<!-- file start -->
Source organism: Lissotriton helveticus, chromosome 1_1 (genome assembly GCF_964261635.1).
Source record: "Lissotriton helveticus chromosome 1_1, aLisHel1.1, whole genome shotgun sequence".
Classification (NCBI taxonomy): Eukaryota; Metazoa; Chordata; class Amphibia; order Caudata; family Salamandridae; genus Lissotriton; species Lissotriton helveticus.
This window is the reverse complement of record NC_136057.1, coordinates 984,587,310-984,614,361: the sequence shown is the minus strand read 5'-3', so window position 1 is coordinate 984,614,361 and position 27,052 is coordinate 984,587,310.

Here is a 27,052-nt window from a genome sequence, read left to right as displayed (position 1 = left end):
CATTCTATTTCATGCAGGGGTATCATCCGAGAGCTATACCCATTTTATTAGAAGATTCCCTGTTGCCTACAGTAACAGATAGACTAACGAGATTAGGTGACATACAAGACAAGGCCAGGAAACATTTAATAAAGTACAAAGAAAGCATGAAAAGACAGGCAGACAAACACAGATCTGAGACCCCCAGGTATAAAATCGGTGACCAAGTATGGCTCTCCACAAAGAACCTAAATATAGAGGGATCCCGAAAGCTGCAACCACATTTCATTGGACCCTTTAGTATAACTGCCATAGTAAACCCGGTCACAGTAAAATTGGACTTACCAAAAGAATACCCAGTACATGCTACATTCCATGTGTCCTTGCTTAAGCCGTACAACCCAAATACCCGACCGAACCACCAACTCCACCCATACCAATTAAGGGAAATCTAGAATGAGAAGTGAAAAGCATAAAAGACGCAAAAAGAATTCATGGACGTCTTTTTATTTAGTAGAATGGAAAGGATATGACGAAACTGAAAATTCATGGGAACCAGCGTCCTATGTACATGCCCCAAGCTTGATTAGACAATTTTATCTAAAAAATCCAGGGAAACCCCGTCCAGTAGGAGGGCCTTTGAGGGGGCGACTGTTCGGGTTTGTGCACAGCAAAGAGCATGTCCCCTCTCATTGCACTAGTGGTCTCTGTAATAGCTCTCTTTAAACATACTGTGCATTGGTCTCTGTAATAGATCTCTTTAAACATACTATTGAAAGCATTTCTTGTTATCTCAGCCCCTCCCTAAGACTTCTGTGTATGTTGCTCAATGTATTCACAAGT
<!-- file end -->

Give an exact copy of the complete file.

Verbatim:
Source organism: Lissotriton helveticus, chromosome 1_1 (genome assembly GCF_964261635.1).
Source record: "Lissotriton helveticus chromosome 1_1, aLisHel1.1, whole genome shotgun sequence".
Classification (NCBI taxonomy): Eukaryota; Metazoa; Chordata; class Amphibia; order Caudata; family Salamandridae; genus Lissotriton; species Lissotriton helveticus.
This window is the reverse complement of record NC_136057.1, coordinates 984,587,310-984,614,361: the sequence shown is the minus strand read 5'-3', so window position 1 is coordinate 984,614,361 and position 27,052 is coordinate 984,587,310.

Here is a 27,052-nt window from a genome sequence, read left to right as displayed (position 1 = left end):
CATTCTATTTCATGCAGGGGTATCATCCGAGAGCTATACCCATTTTATTAGAAGATTCCCTGTTGCCTACAGTAACAGATAGACTAACGAGATTAGGTGACATACAAGACAAGGCCAGGAAACATTTAATAAAGTACAAAGAAAGCATGAAAAGACAGGCAGACAAACACAGATCTGAGACCCCCAGGTATAAAATCGGTGACCAAGTATGGCTCTCCACAAAGAACCTAAATATAGAGGGATCCCGAAAGCTGCAACCACATTTCATTGGACCCTTTAGTATAACTGCCATAGTAAACCCGGTCACAGTAAAATTGGACTTACCAAAAGAATACCCAGTACATGCTACATTCCATGTGTCCTTGCTTAAGCCGTACAACCCAAATACCCGACCGAACCACCAACTCCACCCATACCAATTAAGGGAAATCTAGAATGAGAAGTGAAAAGCATAAAAGACGCAAAAAGAATTCATGGACGTCTTTTTATTTAGTAGAATGGAAAGGATATGACGAAACTGAAAATTCATGGGAACCAGCGTCCTATGTACATGCCCCAAGCTTGATTAGACAATTTTATCTAAAAAATCCAGGGAAACCCCGTCCAGTAGGAGGGCCTTTGAGGGGGCGACTGTTCGGGTTTGTGCACAGCAAAGAGCATGTCCCCTCTCATTGCACTAGTGGTCTCTGTAATAGCTCTCTTTAAACATACTGTGCATTGGTCTCTGTAATAGATCTCTTTAAACATACTATTGAAAGCATTTCTTGTTATCTCAGCCCCTCCCTAAGACTTCTGTGTATGTTGCTCAATGTATTCACAAGT